Affleck: I thought the same thing. I felt, well ("Gone Baby Gone") will be easier. I thought, "Well, I have this story architecture that I can rely on." But trying to distill that into something that was an hour and 54 minutes was complicated. The noir crime procedural was the least interesting aspect of the movie to me. What was really interesting was the fact that that was just a mask; the story was a sort of morality play about social politics, the cycle of poverty. You couldn't let that get subsumed by all the other stuff. And also, speaking of structure, it didn't really have a three-act structure. Part of me thought, "This is wrong. This really goes against the rules." And, "Are they going to let me do this?" -- because it's not three acts.
Haggis: "Million Dollar Baby" just had two.
THR: How faithful do you have to be to the material?
Benioff: You have to be ruthless when you do these adaptations -- and write what you think is going to be the best movie, not the most faithful adaptation. But I was on an airplane, and there was an old lady sitting next to me, and she asked what I did, and I told her. And she said, "What are you working on?" And I said, "The Kite Runner." And she grabbed my arm and said, "That's my favorite novel. Don't change a word!" It's easier, I think, when you're adapting dead writers.
THR: The platitude is: Write what you know. Do you agree with that?
Benioff: I don't think I'd have many interesting things to write if I was just writing what I know. "The 25th Hour" (2002) is probably the only thing I've written that hewed fairly closely to my life. With "The Kite Runner," I didn't know anything about Afghanistan, and I didn't grow up Muslim. But I wasn't afraid of it because the story was so powerful.
Cody: I've wanted to do an adaptation because I love literature. But I can never wrap my mind around it because when I write, I draw from all of these emotional experiences in my life. And a lot of the time, material written by somebody else feels like their emotional experience.
Harwood: I've only done adaptations. I've never written an original. With an adaptation, in a way, you just play the part of the author. I understand "Love in the Time of Cholera" is a huge novel; what would Gabriel Garcia Marquez do? You take his point of view and you've got to decide what it's about -- that's frightfully difficult with a novel.
Cody: Do you have a specific routine that you follow when you write?
Harwood: I'm very boring. I've been married to the same woman for nearly 50 years. I do the same thing every day. I get up at 7:00, I make coffee, she has cigarettes and coffee with me. I then make breakfast, shower and go to work. I'm at work at 8:30 and I work until 12:30 every day, and then I have lunch with her. I have a sleep in the afternoon, go back to work from 4:00 to 6:00. That's it. And you'd be surprised how much gets written.
Cody: That's a big day for me!
Benioff: I work the opposite hours. I start usually at midnight and work till about 5:00.
Harwood: I was very lucky. When I was writing novels, I knew Graham Greene, and he gave me the best piece of advice ever given to any writer. He said, "Always stop when it's going well."
Cody: Because you'll feel compelled to return to it?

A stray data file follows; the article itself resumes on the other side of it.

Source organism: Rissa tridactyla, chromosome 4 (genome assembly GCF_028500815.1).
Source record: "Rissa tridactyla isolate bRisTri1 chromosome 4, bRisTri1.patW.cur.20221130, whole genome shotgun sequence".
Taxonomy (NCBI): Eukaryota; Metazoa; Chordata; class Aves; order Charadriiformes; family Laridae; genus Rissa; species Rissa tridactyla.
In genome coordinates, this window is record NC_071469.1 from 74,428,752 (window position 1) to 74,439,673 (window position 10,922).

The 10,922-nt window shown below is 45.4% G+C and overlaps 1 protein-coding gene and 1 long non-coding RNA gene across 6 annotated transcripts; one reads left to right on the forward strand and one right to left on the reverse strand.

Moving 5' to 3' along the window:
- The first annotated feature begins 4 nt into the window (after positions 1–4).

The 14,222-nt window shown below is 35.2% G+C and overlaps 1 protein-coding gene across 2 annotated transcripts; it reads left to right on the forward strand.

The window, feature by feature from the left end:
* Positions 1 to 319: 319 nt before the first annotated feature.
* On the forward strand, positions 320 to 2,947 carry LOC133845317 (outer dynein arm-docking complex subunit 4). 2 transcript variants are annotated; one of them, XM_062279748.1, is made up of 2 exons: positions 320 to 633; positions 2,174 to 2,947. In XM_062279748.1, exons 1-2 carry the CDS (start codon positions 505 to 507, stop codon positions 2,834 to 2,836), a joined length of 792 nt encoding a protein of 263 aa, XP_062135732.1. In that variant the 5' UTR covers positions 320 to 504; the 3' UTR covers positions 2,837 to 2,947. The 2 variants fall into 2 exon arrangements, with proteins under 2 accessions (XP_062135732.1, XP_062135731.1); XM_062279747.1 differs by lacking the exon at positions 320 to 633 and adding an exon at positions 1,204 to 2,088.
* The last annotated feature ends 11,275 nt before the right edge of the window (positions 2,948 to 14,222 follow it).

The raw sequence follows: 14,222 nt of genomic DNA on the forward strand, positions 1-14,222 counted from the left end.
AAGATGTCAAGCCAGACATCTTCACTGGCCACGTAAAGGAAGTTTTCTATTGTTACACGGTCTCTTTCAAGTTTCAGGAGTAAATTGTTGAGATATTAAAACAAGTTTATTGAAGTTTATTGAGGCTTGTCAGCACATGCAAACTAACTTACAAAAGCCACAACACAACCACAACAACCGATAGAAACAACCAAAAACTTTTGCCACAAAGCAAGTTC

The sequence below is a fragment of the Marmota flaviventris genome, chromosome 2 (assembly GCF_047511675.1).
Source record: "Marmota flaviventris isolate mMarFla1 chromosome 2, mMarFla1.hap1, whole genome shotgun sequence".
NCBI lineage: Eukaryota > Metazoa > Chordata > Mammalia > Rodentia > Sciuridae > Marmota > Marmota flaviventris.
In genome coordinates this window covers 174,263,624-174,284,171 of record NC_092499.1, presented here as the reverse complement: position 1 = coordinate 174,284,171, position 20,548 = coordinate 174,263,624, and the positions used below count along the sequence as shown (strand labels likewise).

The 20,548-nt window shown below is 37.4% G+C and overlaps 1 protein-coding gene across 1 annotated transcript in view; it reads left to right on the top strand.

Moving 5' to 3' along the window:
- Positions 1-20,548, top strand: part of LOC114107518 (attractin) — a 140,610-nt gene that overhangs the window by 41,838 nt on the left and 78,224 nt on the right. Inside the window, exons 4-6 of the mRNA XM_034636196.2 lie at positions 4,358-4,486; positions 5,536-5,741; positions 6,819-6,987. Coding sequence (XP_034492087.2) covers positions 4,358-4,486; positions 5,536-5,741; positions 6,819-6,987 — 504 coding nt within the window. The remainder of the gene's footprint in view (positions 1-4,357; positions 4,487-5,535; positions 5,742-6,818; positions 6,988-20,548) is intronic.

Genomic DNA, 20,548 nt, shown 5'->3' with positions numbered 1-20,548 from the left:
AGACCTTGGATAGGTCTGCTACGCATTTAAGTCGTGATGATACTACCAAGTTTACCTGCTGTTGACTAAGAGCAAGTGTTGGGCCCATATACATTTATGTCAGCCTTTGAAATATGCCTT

Harwood: No, because you know what to return to. So you don't have those sleepless nights.
Haggis: It's just physics. If something rolls, it continues to move.
THR: Was it hard to get "Elah" rolling?
Haggis: Well, I purposely chose a character I didn't understand. I was writing about the Iraq war and I decided it was much too easy to tell that story from my point of view, so I looked for a man who's quite antithetical. But here's what I didn't know was going to happen: I said, "Halfway through, I'm going to change genres. I'm going to say it's a murder mystery and then halfway through, I'm going to say that doesn't matter any more."
THR: Has the experience of directing changed your approach to writing?
Haggis: Yes. You trust the actors more, and you try to explain a lot less.
Affleck: The lesson it taught me was, it made me want to write less. The actors do so much of it, you don't need to do all that writing.
THR: Did any of you go into writing as a means to directing?
Haggis: I think so. I liked writing, but I always felt as a filmmaker that you wrote and directed it.
Affleck: I went into writing as a means to acting.
THR: What is the hardest thing about writing?
Cody: For me, it's the discipline. I really have trouble sticking to a routine. Just the mechanics of actually sitting down and writing is a challenge for me. Getting started is usually the fun part, when you have a fresh idea and you're in the honeymoon period where your mind is racing and the possibilities are all out there in front of you. And then once you get into it, and you start writing yourself into these labyrinthine corridors, it gets a little more difficult.
Haggis: For me the most difficult thing is getting started every day. I'll plan an hour of email, and then phone calls, and then rechecking my emails. So I'll spend the first three hours doing that. I really wait until I feel so ill that I haven't written that I'm forced to continue writing. Then every single sequence I get to, I say, "That's impossible. I can't write that."
THR: Do you have people you go to for advice?
Haggis: My wife's the only one I trust, because I think -- I'm such a cynical bastard -- anyone I give my script to, they're going to lie to me and say, "It's lovely," when it's not.
Harwood: That's what I want!
THR: Is there anything you'd really love to write that you haven't done?
Harwood: This is going to sound very pompous: I'd love to write something good. And I mean that in the most basic sense. I mean something nobody interferes with, where nothing is changed.